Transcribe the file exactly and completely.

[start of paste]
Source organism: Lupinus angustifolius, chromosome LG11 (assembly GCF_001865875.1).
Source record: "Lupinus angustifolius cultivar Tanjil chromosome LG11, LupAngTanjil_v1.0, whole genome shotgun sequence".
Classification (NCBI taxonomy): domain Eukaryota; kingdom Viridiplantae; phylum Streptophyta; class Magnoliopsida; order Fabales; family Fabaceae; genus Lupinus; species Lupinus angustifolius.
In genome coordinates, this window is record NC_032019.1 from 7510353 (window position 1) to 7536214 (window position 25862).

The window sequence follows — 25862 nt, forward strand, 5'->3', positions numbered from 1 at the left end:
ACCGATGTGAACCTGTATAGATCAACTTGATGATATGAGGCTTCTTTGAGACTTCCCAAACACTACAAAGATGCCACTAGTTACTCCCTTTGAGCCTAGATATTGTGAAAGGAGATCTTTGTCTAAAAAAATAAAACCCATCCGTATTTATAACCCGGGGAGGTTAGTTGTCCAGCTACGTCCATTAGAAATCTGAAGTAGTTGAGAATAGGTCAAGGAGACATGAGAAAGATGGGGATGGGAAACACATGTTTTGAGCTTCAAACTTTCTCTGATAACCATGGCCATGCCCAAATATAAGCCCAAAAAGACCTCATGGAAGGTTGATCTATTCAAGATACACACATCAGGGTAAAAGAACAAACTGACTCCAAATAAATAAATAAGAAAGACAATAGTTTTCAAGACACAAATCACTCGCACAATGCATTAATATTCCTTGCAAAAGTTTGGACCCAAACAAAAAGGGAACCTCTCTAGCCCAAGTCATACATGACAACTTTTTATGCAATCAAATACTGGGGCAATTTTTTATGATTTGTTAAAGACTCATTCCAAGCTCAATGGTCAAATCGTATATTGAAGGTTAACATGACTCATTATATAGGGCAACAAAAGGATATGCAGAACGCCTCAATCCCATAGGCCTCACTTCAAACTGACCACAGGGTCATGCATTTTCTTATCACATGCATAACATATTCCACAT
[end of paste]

Source organism: Lupinus angustifolius, chromosome LG11 (assembly GCF_001865875.1).
Source record: "Lupinus angustifolius cultivar Tanjil chromosome LG11, LupAngTanjil_v1.0, whole genome shotgun sequence".
Classification (NCBI taxonomy): domain Eukaryota; kingdom Viridiplantae; phylum Streptophyta; class Magnoliopsida; order Fabales; family Fabaceae; genus Lupinus; species Lupinus angustifolius.
In genome coordinates, this window is record NC_032019.1 from 7510353 (window position 1) to 7536214 (window position 25862).

The window sequence follows — 25862 nt, forward strand, 5'->3', positions numbered from 1 at the left end:
ACCGATGTGAACCTGTATAGATCAACTTGATGATATGAGGCTTCTTTGAGACTTCCCAAACACTACAAAGATGCCACTAGTTACTCCCTTTGAGCCTAGATATTGTGAAAGGAGATCTTTGTCTAAAAAAATAAAACCCATCCGTATTTATAACCCGGGGAGGTTAGTTGTCCAGCTACGTCCATTAGAAATCTGAAGTAGTTGAGAATAGGTCAAGGAGACATGAGAAAGATGGGGATGGGAAACACATGTTTTGAGCTTCAAACTTTCTCTGATAACCATGGCCATGCCCAAATATAAGCCCAAAAAGACCTCATGGAAGGTTGATCTATTCAAGATACACACATCAGGGTAAAAGAACAAACTGACTCCAAATAAATAAATAAGAAAGACAATAGTTTTCAAGACACAAATCACTCGCACAATGCATTAATATTCCTTGCAAAAGTTTGGACCCAAACAAAAAGGGAACCTCTCTAGCCCAAGTCATACATGACAACTTTTTATGCAATCAAATACTGGGGCAATTTTTTATGATTTGTTAAAGACTCATTCCAAGCTCAATGGTCAAATCGTATATTGAAGGTTAACATGACTCATTATATAGGGCAACAAAAGGATATGCAGAACGCCTCAATCCCATAGGCCTCACTTCAAACTGACCACAGGGTCATGCATTTTCTTATCACATGCATAACATATTCCACAT